What Are Guaranteed Minimum Death Benefits?

November 1, 2019

If a contract owner dies in the accumulation phase, a deferred annuity contract will, at a minimum, pay the accumulation value to a named beneficiary. Sometimes the contract may be continued by the beneficiary, with the beneficiary as the new owner. The contractual payout of this benefit varies by policy and can be payable as a lump-sum payment or as periodic annuity payments.

Most, but not all, variable annuity contracts provide a standard Guaranteed Minimum Death Benefit (GMDB) during the accumulation period equal to the greater of (a) the contract value at death or (b) premium payments minus any prior withdrawals. The “return of premium,” or ROP, GMDB gives contract owners the confidence to invest in the stock market, important in keeping up with consumer inflation, as well as the security of knowing their families will be protected against financial loss in the event death occurs as a time when the account value has incurred losses due to negative market returns.

Beyond ROP there are also several types of enhanced GMDBs that provide additional growth and/or protection of account value. The different types of enhanced GMDBs are described below, some of which have additional associated charges.

Contract Anniversary Value or Ratchet

Some life insurance companies offer death benefits that step up or increase based on pre-determined criteria. Called contract anniversary value or ratchet, these enhanced GMDBs are equal to the greater of (a) the contract value at death, (b) premium payments minus prior withdrawals, or (c) the contract value on a specified prior date. The specified date could be a prior contract anniversary date, such as the date at the end of every seven-year period, every anniversary date, or even more often. A ratchet GMDB locks in the contract’s gains on each of the dates specified.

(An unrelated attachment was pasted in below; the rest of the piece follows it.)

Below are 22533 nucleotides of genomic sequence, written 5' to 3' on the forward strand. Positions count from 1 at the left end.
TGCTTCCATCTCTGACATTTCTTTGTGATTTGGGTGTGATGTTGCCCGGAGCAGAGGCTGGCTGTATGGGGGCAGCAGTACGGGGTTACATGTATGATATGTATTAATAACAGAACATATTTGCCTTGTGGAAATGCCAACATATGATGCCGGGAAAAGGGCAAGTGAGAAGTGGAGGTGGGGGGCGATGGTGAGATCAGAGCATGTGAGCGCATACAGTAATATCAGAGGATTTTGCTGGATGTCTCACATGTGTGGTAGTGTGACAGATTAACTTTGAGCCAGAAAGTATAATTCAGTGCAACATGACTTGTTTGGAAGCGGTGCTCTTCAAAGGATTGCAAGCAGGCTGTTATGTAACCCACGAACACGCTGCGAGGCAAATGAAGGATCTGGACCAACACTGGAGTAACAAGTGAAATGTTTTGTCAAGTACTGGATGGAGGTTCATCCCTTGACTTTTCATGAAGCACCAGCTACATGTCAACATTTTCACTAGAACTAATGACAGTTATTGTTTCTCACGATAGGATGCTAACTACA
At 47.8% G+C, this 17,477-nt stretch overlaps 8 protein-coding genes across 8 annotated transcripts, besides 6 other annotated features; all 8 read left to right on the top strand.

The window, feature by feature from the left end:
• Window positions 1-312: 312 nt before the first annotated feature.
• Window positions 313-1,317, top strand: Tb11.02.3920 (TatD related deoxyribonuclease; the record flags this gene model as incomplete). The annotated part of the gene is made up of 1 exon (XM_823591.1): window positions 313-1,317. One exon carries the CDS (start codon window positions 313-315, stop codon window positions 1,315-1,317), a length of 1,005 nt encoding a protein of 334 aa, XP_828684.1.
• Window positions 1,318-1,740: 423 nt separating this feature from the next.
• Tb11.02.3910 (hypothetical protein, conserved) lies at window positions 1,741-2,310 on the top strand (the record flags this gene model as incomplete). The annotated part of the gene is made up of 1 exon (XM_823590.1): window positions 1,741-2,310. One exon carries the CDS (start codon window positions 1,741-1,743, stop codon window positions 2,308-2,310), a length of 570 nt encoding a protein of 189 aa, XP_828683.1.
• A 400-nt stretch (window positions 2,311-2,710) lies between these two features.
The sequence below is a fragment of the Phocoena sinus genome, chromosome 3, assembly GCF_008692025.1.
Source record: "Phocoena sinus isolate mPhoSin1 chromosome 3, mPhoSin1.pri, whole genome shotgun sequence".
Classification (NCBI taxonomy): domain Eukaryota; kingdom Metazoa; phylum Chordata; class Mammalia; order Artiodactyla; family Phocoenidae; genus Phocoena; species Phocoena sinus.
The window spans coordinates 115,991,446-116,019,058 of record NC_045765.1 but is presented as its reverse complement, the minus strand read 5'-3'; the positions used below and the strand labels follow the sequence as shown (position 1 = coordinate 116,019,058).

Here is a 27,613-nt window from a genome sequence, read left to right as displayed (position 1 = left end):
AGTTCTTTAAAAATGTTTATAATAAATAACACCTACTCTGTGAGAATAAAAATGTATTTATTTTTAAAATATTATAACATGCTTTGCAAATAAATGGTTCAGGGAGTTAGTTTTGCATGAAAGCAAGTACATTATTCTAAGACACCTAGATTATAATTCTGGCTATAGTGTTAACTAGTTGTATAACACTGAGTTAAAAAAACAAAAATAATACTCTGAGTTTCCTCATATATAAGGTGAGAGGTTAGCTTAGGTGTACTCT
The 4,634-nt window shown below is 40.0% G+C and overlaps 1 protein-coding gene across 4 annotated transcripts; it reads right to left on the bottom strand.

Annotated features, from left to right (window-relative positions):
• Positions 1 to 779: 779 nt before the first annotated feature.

Initial Purchase Payment With Interest or Rising Floor

Some insurers offer a rising floor GMDB that is equal to the greater of (a) the contract value at death or (b) premium payments minus prior withdrawals, increased annually at a specified rate of interest. In some cases, a ratchet and a rising floor may be available within the same contract. Some contracts offer a choice of a ratchet or a rising floor. Though they have become less common and more expensive in recent years due to low interest rates, they are still available.

Enhanced Earnings Benefits

Not all variable annuity death benefits are associated with protection against falling markets. Many variable annuity contracts offer enhanced earnings benefits (EEB) that provide a separate death benefit to help offset federal and state income taxes payable upon death on any gains in the contract. With this feature, beneficiaries receive not only the base death benefit amount, but also an additional amount that is usually equal to a percentage of the contract’s earnings at death, e.g., 40 percent.

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